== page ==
When Oranges are Green, Viet-Nam

by on October 19, 2008

Vietnam Green Oranges

Vincent: “… But you know what the funniest thing about Europe is?”

Jules: “What?”

Vincent: “It’s the little differences. I mean, they got the same shit over there that they got here, but it’s just – it’s just there it’s a little different”

As many of you will quickly recognize, that was a bit of dialogue between Vincent (John Travolta) and Jules (Samuel L. Jackson) in the movie Pulp Fiction. How true those words ring for almost any traveler, and not just for Europe.    Discovering those little differences is part of what draws us to travel and explore.   Since we’ve gotten home from our recent travels we’ve been able to catch up with some of our friends to swap stories and share moments.  One of the most frequent questions they ask is, “So what was the strangest, or weirdest thing you ate?”

green-oranges-vietnam

Simultaneously, we would both pause and think.  Weird is such a relative term.  We had frog legs, congealed blood, and freshwater eel, but none of that seemed weird to us.  We eat that here at home.  Same goes for chicken feet, gizzard, and other oddities.  Inevitably, our thought lead us to the same answer, “One of the weirdest things were the oranges.”


What?!?  What’s so weird about oranges?

The oranges were green.  A deep, dark, lime green rind, with a center that was still a beautiful vibrant orange.  The taste was sweet, similar to a tangelo, and the segments were the same as a regular orange.  It was just so intriguing to be eating a green orange.  It’s just another one of those “little differences” that make travel so interesting.

These are weird to us, but normal for others. Curious about why the oranges were green, we discovered a couple places giving great explanations.  Check them out Here and Here. On a scarier note, after researching a bit about the green oranges, and finding this, we are damn glad we didn’t try to sneak any back into the U.S.  Now you know.

green-oranges-vietnam

“two kilo’s, please” !


So now we ask you, “What have been one of the strangest, weirdest, or “little different” things you’ve eaten in your travels?”

Previous Viet-Nam posts you might enjoy reading and viewing:

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{ 33 comments… read them below or add one }

1 Manggy October 19, 2008 at 9:19 pm

We get sweet, green oranges here, too– though I’m not sure if sometimes I’m looking at mandarin oranges or tangerines. The rind is a little thinner so they might not be actual oranges.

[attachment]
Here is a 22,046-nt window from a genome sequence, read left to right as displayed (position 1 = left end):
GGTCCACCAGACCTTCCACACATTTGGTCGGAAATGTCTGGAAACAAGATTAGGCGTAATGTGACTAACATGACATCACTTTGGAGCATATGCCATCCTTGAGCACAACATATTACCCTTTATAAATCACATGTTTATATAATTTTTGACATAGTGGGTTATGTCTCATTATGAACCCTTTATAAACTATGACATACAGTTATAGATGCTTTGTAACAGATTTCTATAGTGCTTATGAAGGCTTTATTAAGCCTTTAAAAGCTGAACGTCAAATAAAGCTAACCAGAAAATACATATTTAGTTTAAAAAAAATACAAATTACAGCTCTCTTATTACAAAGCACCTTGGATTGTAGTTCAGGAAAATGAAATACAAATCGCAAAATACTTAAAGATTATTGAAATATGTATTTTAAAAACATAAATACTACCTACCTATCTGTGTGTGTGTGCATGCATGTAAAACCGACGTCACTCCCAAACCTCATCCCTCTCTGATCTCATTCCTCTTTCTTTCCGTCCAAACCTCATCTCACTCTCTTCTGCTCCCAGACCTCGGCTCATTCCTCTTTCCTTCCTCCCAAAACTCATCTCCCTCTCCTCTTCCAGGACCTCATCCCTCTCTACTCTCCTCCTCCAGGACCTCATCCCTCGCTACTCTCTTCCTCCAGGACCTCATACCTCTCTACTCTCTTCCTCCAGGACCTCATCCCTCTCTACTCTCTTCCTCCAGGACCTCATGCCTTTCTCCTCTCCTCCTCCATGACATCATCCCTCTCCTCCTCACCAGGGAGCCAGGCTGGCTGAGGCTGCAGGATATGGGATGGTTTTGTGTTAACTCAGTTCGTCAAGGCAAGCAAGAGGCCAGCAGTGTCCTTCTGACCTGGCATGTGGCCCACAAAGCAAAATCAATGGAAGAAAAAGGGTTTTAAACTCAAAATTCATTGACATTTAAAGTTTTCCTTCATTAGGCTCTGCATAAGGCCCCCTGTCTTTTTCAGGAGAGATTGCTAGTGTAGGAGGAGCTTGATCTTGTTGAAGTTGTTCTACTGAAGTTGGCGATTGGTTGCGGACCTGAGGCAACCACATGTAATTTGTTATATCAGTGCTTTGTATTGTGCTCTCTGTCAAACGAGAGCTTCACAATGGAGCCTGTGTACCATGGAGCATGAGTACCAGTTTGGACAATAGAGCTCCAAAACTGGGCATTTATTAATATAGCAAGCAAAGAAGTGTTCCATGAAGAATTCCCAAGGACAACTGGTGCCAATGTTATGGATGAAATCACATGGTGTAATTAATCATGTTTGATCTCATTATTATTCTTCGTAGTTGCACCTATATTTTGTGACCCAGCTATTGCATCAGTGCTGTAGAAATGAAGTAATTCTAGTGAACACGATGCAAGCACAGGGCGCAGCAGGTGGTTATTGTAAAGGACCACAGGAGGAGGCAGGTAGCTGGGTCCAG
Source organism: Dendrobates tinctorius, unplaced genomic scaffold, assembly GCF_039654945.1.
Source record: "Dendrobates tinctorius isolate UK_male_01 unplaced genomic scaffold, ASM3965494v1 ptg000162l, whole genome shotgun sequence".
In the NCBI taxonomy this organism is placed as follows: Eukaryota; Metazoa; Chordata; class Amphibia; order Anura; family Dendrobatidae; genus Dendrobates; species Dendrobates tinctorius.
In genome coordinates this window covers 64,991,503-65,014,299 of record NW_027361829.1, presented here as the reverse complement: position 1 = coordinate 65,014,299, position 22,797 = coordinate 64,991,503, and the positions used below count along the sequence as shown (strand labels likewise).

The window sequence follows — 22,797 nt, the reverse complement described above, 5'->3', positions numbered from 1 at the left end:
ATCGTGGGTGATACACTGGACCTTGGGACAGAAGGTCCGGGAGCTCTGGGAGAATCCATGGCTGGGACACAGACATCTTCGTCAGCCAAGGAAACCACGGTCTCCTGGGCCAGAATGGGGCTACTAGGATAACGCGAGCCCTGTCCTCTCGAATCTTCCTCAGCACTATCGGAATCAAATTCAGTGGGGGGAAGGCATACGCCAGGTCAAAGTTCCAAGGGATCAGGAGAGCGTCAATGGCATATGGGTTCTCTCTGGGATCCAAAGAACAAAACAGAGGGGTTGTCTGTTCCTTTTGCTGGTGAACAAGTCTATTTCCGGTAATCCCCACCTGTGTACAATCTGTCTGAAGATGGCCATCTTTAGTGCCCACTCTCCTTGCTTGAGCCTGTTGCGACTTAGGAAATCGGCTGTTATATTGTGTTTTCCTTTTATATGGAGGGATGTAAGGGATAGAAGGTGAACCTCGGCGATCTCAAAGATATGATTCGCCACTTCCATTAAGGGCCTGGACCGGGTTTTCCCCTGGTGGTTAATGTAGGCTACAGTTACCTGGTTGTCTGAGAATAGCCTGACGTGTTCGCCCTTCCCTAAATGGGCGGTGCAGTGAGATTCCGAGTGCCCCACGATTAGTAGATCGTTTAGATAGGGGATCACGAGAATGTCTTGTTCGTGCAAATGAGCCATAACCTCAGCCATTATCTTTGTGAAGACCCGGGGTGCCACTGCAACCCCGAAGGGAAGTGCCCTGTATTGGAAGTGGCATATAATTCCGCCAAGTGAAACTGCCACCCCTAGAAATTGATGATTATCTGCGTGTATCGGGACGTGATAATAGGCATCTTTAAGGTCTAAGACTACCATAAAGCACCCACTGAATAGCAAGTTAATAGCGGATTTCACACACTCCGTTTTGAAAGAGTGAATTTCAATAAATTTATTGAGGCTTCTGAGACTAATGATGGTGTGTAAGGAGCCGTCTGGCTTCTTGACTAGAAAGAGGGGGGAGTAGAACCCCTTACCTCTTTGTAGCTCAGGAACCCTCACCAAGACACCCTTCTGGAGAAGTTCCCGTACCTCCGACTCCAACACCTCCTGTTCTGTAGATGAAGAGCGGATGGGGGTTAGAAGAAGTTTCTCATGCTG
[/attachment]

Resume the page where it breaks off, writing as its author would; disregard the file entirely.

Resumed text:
A long time ago (er, 2004) I once ate snails in Paris. That’s about as weird as it gets for my tongue, hee :)

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2 Kitt October 19, 2008 at 11:53 pm

Interesting! Glad you didn’t try to sneak any back, too. I’d hate to see your yard quarantined.

I always talk about silk worms being the weirdest thing I’ve eaten. They’re not bad, once you get past the idea. I had them a few times, and even cooked them (with help) once. You throw away the ones that don’t wiggle.

I’ve learned it’s best to avoid foods in Asia that are attempting to be like something typically Western, such as pizza or birthday cake. Your brain gets all set up to enjoy something that reminds you of home, but it’s always off somehow, and usually not in a good way.

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3 noobcook October 20, 2008 at 12:38 am

how very interesting, I thought they resemble limes. despite the link about why you can’t bring them back, I think I still dare to try one if I see it =D

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4 RecipeGirl October 20, 2008 at 5:08 am

Hmm. interesting green oranges.

We unknowingly ate ‘squirrel’ in France during a multi-course dinner.

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5 Justopia October 20, 2008 at 6:15 am

Good question! Living in various countries I’ve eaten many things that are not on a usual US table both knowingly and often unknowingly, but the weirdest thing, probably the “ickiest” thing I ended up ingesting was boiled blood. Having just arrived in the Philippines, my first expat assignment, I sat down in the company cafeteria to a nondescript bowl of soup. A sort of light brown bowl of bland broth with what I thought were black beans. I ate a few spoonfuls and didn’t notice my American colleague’s raised eyebrow. He’d been there for months finding his way through the food maze and he knew something I didn’t.

I looked up and asked, “What kind of bean soup is this?” His response? With a chuckle and a smile, “Oh, those aren’t beans. That’s boiled pig’s blood.”